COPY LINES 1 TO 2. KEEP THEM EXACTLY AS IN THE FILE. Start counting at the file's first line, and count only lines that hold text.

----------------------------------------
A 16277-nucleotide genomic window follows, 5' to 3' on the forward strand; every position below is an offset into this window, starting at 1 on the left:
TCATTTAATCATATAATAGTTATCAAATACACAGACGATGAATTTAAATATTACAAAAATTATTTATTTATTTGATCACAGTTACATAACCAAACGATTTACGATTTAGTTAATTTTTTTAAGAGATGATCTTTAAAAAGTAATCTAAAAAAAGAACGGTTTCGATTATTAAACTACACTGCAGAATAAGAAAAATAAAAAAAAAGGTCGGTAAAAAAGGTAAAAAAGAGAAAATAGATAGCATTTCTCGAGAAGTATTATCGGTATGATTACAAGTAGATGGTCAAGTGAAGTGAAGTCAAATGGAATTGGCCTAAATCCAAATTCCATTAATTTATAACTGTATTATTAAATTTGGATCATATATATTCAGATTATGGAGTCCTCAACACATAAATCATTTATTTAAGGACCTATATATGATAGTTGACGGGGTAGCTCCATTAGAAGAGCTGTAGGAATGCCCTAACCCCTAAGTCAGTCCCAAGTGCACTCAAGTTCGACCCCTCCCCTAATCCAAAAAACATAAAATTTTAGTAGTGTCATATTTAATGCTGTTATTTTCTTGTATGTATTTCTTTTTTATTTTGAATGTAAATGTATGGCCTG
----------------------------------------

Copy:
A 16277-nucleotide genomic window follows, 5' to 3' on the forward strand; every position below is an offset into this window, starting at 1 on the left:
TCATTTAATCATATAATAGTTATCAAATACACAGACGATGAATTTAAATATTACAAAAATTATTTATTTATTTGATCACAGTTACATAACCAAACGATTTACGATTTAGTTAATTTTTTTAAGAGATGATCTTTAAAAAGTAATCTAAAAAAAGAACGGTTTCGATTATTAAACTACACTGCAGAATAAGAAAAATAAAAAAAAAGGTCGGTAAAAAAGGTAAAAAAGAGAAAATAGATAGCATTTCTCGAGAAGTATTATCGGTATGATTACAAGTAGATGGTCAAGTGAAGTGAAGTCAAATGGAATTGGCCTAAATCCAAATTCCATTAATTTATAACTGTATTATTAAATTTGGATCATATATATTCAGATTATGGAGTCCTCAACACATAAATCATTTATTTAAGGACCTATATATGATAGTTGACGGGGTAGCTCCATTAGAAGAGCTGTAGGAATGCCCTAACCCCTAAGTCAGTCCCAAGTGCACTCAAGTTCGACCCCTCCCCTAATCCAAAAAACATAAAATTTTAGTAGTGTCATATTTAATGCTGTTATTTTCTTGTATGTATTTCTTTTTTATTTTGAATGTAAATGTATGGCCTG